Romania’s rural areas need better medical services

Romania’s rural areas need better medical services

Many people face huge difficulties when it comes to getting the medical care they are entitled to. One reason for this is the small number of family doctors in villages, in spite of the fact that 40% of Romania’s population lives in the countryside. People living in rural areas often have to travel to another village to see a family doctor and many of them cannot afford to pay the transportation fee. Not being aware of their rights in terms of access to medical services is another big problem of the people living in rural areas, as Daniela Buzducea, advocacy director with World Vision Romania has noted: “There are people who are not aware that children and pregnant women have access to free medical services, no matter if they have health insurance or not. We believe more should be invested in raising people’s awareness of their rights. We also believe that education should start at an early age. Unfortunately, Romania has a problem with unplanned and unwanted teenage pregnancies.” The lack of health education is reflected in the high infant mortality rate in Romania. Daniela Buzducea: “In the rural area, the infant mortality rate is almost double in certain areas as compared to the national average. 20% of the families with children aged under 5 have never taken their infants to a doctor, although there are strict guidelines as to the medical check-ups children must undergo before the age of 5. Another problem is the big number of malnourished children.”

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Against this background, several initiatives aimed at improving the situation have been launched: “A number of programmes have already been run and the results are already visible. One example is a programme that combines continuing education for GPs and nurses in rural areas with information campaigns for parents and material support for underprivileged families. This support is not of a financial nature, but tries to develop these families’ capacity to improve their economic skills to be able to provide quality food for their children. Unless we invest in the nutrition of young children, it will be much more expensive to deal with the health problems that may appear later on.” These initiatives have also found a voice in the European Union.

This autumn, MEP Victor Negrescu, from the Group of Socialists and Democrats, secured the support of the European Parliament for a pilot project worth 1 million euros, aimed at involving the European Union in the process of improving healthcare services, those in rural areas in particular. Victor Negrescu explains: “We will work with health experts and try to find practical solutions that can actually be implemented, so as to improve and increase access to medical services in rural areas. Based on the experts’ proposals, these solutions will be implemented in one or two villages, hopefully in Romania, to see if they work.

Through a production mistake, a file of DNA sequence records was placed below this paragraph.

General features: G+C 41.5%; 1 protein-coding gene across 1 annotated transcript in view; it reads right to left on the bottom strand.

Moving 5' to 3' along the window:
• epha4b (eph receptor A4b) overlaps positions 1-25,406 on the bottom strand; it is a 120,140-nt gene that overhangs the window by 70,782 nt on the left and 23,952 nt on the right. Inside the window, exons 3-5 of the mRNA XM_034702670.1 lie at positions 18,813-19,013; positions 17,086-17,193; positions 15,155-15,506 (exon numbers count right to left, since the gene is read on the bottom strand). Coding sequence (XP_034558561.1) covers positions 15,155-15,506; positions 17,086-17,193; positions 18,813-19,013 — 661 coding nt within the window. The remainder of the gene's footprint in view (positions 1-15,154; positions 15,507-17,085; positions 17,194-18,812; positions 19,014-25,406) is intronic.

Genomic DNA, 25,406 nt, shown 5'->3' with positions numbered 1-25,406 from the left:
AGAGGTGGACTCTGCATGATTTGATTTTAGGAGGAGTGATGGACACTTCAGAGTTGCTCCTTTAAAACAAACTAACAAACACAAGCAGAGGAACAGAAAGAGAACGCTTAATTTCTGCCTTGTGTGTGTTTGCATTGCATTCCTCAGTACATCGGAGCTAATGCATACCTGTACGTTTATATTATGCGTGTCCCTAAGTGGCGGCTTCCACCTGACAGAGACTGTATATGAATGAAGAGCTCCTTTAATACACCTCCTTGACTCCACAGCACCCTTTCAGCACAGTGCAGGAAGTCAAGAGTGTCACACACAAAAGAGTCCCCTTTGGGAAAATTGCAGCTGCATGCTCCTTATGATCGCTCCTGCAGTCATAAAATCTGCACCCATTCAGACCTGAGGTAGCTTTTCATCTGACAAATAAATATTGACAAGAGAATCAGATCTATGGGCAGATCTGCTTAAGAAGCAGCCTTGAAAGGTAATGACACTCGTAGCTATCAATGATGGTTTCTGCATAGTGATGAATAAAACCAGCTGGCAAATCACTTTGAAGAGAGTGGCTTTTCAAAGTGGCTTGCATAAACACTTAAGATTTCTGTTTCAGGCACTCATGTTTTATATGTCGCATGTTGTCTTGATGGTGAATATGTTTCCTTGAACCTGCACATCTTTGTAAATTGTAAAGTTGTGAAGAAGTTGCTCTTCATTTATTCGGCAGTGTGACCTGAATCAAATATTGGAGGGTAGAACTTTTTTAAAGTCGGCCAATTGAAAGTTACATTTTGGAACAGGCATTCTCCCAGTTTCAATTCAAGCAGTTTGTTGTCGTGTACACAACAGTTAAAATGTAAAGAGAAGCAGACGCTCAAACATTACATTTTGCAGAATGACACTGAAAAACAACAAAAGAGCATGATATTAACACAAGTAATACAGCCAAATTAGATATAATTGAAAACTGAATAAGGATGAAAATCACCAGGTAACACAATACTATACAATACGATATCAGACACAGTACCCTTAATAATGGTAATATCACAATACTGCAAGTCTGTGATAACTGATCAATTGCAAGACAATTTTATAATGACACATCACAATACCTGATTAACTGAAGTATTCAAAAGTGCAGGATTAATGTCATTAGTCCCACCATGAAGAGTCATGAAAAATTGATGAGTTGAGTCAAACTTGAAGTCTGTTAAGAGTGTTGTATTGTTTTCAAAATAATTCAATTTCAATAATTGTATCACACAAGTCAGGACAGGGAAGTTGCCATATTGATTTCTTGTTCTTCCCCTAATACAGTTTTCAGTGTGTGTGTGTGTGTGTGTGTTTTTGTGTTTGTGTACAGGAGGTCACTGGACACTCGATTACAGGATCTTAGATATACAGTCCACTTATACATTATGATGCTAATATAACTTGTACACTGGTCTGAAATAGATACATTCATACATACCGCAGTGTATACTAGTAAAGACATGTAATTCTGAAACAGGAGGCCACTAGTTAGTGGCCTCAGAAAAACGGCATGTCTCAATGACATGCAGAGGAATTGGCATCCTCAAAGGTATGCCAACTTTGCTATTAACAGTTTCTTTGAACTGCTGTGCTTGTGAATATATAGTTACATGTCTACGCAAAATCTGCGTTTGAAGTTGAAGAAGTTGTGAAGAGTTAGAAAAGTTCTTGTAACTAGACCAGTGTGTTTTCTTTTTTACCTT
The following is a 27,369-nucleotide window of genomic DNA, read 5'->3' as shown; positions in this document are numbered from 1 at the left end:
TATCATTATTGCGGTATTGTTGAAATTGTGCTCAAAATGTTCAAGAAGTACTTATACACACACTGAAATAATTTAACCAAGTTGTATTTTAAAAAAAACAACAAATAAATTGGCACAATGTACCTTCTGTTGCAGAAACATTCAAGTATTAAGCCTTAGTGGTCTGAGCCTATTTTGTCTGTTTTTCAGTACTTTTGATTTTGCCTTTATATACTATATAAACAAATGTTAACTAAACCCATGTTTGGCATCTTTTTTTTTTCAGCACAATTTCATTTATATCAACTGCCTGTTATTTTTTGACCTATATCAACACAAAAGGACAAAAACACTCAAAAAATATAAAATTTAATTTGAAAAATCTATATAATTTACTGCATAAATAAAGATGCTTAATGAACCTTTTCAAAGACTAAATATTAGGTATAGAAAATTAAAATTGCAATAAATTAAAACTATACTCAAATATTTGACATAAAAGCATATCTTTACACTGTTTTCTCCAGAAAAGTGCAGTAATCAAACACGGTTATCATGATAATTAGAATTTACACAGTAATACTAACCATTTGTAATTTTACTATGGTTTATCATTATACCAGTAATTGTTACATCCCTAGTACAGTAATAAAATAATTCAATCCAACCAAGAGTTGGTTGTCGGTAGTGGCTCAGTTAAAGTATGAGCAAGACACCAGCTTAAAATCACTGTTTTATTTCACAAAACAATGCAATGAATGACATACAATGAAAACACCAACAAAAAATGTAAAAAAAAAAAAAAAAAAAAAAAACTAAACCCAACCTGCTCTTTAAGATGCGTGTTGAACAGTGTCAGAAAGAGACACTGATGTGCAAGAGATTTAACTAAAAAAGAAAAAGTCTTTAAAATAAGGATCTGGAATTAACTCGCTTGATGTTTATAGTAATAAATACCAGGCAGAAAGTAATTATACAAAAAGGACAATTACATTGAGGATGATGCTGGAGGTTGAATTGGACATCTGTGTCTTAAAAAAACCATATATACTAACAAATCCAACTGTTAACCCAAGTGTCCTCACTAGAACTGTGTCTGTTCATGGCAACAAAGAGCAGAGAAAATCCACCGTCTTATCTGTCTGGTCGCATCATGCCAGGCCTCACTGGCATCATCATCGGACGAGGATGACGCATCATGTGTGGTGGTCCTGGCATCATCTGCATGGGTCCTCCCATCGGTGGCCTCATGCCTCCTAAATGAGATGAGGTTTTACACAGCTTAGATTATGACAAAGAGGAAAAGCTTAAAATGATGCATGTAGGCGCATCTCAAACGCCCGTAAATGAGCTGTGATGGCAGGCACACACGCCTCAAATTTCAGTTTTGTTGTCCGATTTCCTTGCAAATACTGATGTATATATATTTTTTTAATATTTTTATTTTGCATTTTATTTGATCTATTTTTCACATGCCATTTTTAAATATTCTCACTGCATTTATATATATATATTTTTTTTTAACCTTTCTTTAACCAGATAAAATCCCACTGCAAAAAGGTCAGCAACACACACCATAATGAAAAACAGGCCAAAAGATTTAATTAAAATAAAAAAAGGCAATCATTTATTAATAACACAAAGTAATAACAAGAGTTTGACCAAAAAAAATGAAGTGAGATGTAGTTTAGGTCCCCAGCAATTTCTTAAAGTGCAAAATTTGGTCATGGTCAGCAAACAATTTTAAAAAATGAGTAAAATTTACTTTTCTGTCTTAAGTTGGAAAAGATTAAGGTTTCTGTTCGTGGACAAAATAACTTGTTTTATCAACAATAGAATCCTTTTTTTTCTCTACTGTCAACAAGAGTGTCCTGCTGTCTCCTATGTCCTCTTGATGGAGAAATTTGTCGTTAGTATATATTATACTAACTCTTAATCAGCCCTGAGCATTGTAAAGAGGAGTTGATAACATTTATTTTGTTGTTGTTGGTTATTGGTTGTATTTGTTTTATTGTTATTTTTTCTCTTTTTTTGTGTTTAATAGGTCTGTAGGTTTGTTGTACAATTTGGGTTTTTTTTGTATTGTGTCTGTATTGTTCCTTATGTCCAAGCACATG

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The solution that works best will receive 3 million euros worth of funding in the following year to implement the programme in different villages and see how it works. If all goes well, in three years at the most, a financing system will become available for the first time to all villages in Romania and the European Union allowing local authorities and doctors in rural areas access to funds for bringing medical services to rural areas, improving the quality of the existing services and purchasing new medical equipment. This is the first step towards a true financing system for medical services in the countryside.” MEP Victor Negrescu also agrees that education regarding access to healthcare services is extremely important: “We have to make people aware of their choices, of how to take care of their nutrition and other things that are crucial for their health and can prevent serious medical problems.The second most important thing is prevention. Apart from medical interventions as such, we have to focus on prevention, which implies regular medical checks and going to a doctor when faced with a health problem. These things are very important in rural areas, where people do not have direct access to a chemist’s or a doctor and sometimes find out too late that they have a serious medical problem that can no longer be treated.”

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